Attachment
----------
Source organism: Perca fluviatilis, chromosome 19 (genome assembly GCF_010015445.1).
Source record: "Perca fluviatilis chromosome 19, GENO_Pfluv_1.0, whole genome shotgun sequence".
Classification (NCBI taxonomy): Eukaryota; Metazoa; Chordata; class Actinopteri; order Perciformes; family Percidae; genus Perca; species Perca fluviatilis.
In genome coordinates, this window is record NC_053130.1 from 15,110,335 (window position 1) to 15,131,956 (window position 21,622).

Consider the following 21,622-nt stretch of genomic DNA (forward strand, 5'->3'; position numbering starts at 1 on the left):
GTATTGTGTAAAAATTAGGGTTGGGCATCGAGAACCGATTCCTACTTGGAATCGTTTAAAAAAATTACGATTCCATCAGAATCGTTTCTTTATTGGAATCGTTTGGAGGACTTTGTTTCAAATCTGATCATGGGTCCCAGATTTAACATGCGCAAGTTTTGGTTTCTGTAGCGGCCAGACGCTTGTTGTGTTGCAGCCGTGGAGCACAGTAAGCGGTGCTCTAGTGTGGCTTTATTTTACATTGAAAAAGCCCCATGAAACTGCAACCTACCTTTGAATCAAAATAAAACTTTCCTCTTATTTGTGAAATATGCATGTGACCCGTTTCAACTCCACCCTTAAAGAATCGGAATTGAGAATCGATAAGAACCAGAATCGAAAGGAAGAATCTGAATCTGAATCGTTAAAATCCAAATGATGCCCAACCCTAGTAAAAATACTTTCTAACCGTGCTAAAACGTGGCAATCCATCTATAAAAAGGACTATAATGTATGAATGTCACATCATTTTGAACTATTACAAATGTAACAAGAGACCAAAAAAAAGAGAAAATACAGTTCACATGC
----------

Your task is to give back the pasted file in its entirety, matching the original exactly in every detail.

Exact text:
Source organism: Perca fluviatilis, chromosome 19 (genome assembly GCF_010015445.1).
Source record: "Perca fluviatilis chromosome 19, GENO_Pfluv_1.0, whole genome shotgun sequence".
Classification (NCBI taxonomy): Eukaryota; Metazoa; Chordata; class Actinopteri; order Perciformes; family Percidae; genus Perca; species Perca fluviatilis.
In genome coordinates, this window is record NC_053130.1 from 15,110,335 (window position 1) to 15,131,956 (window position 21,622).

Consider the following 21,622-nt stretch of genomic DNA (forward strand, 5'->3'; position numbering starts at 1 on the left):
GTATTGTGTAAAAATTAGGGTTGGGCATCGAGAACCGATTCCTACTTGGAATCGTTTAAAAAAATTACGATTCCATCAGAATCGTTTCTTTATTGGAATCGTTTGGAGGACTTTGTTTCAAATCTGATCATGGGTCCCAGATTTAACATGCGCAAGTTTTGGTTTCTGTAGCGGCCAGACGCTTGTTGTGTTGCAGCCGTGGAGCACAGTAAGCGGTGCTCTAGTGTGGCTTTATTTTACATTGAAAAAGCCCCATGAAACTGCAACCTACCTTTGAATCAAAATAAAACTTTCCTCTTATTTGTGAAATATGCATGTGACCCGTTTCAACTCCACCCTTAAAGAATCGGAATTGAGAATCGATAAGAACCAGAATCGAAAGGAAGAATCTGAATCTGAATCGTTAAAATCCAAATGATGCCCAACCCTAGTAAAAATACTTTCTAACCGTGCTAAAACGTGGCAATCCATCTATAAAAAGGACTATAATGTATGAATGTCACATCATTTTGAACTATTACAAATGTAACAAGAGACCAAAAAAAAGAGAAAATACAGTTCACATGC